‘The thing to remember is that human beings are routine-based – we are basically a bunch of walking clocks!’ says Heather Darwall-Smith, the author of The Science Of Sleep. ‘One big issue during lockdown was that our rhythms got out of whack. There was no boundary between work and home – everything merged.’ In other words, napping adds further confusion. ‘If you are waking up several times a night, your sleep is fragmented and its quality is poor. Napping only exacerbates the fragmentary cycle. The goal should be having all our sleep at once at a consistent time,’ says Darwall-Smith.
Naps can help some people, however, as long as they are not having chronic sleep problems. ‘If you are an older person or someone suffering from chronic pain and you’ve slept poorly one night, a nap can be a useful top-up. But nothing more than 30 minutes – if you go into a deep sleep state, you will feel groggy when you come out of it, rather than refreshed and well rested,’ explains Darwall-Smith.
Another exception to the no-nap rule is if you have a baby or small children keeping you up at night. ‘This is different because your lack of sleep is down to something actively getting in the way. That’s actually the best sleep problem to have,’ says sleep physiologist Stephanie Romiszewski. ‘Napping during the day can help, even though it’s not ideal. Having young kids can be hard, but remind yourself that they aren’t going to be keeping you up forever.’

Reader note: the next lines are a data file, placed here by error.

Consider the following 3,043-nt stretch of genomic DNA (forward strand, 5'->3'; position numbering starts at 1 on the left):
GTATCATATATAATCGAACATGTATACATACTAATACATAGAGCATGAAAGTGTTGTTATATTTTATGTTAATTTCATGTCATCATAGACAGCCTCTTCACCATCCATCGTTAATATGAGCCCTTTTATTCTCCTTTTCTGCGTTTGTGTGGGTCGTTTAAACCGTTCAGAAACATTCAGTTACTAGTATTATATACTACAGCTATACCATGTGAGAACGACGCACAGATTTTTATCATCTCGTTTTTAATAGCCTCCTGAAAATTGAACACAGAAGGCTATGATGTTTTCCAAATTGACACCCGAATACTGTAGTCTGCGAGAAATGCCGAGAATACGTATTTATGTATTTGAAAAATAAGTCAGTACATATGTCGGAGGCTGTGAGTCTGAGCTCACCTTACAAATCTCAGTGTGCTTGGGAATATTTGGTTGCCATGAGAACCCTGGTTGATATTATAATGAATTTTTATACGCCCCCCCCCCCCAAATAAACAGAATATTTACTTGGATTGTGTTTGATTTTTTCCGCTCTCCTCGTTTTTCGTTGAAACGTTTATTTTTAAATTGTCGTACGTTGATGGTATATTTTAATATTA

Myth 2 – Going to bed early is the answer
It might sound counterintuitive but, if you’re sleeping poorly, then hitting the pillow an hour earlier is rarely the solution. ‘Whatever the trigger, once poor sleep has happened, your body clock is out of sync,’ says Kathryn Pinkham, a psychologist who runs a Cognitive Behavioural Therapy for insomnia (CBT-i) clinic. ‘We need to wipe the slate clean and educate the body again. The first step is to create a stronger appetite for sleep and programme your body to understand that you want to sleep for seven or eight hours straight.’
For most of us, we can quickly become neurotic about not getting enough sleep. It only needs to happen for a night or two and The Fear descends. ‘Anxiety kickstarts the fight or flight response and, before you know it, your bed has become the cue for that. What you need to do is spend less time in bed ,’ says Pinkham. She explains that the difference between regular CBT and CBT-i is that the former will treat the anxiety arising from insomnia but it might not address the problems with sleep specifically.
“People go to their room at 9pm – but 10 hours in bed is too much. The more vigilant we are about what time it is, the less likely we are to sleep”
The remedy is only to go to bed when you feel tired enough to sleep. ‘People tell me they do yoga before bed, have a bath or light a candle and go up to their room at 9pm… But 10 hours in bed is probably way too much. The body knows it doesn’t need that much sleep but it has to do something with the time, so it takes ages to get to sleep. The more vigilant we become about what time it is, the less likely we are to get to sleep,’ she says.
Myth 3 – When you wake up in the middle of the night, stay in bed and sleep will come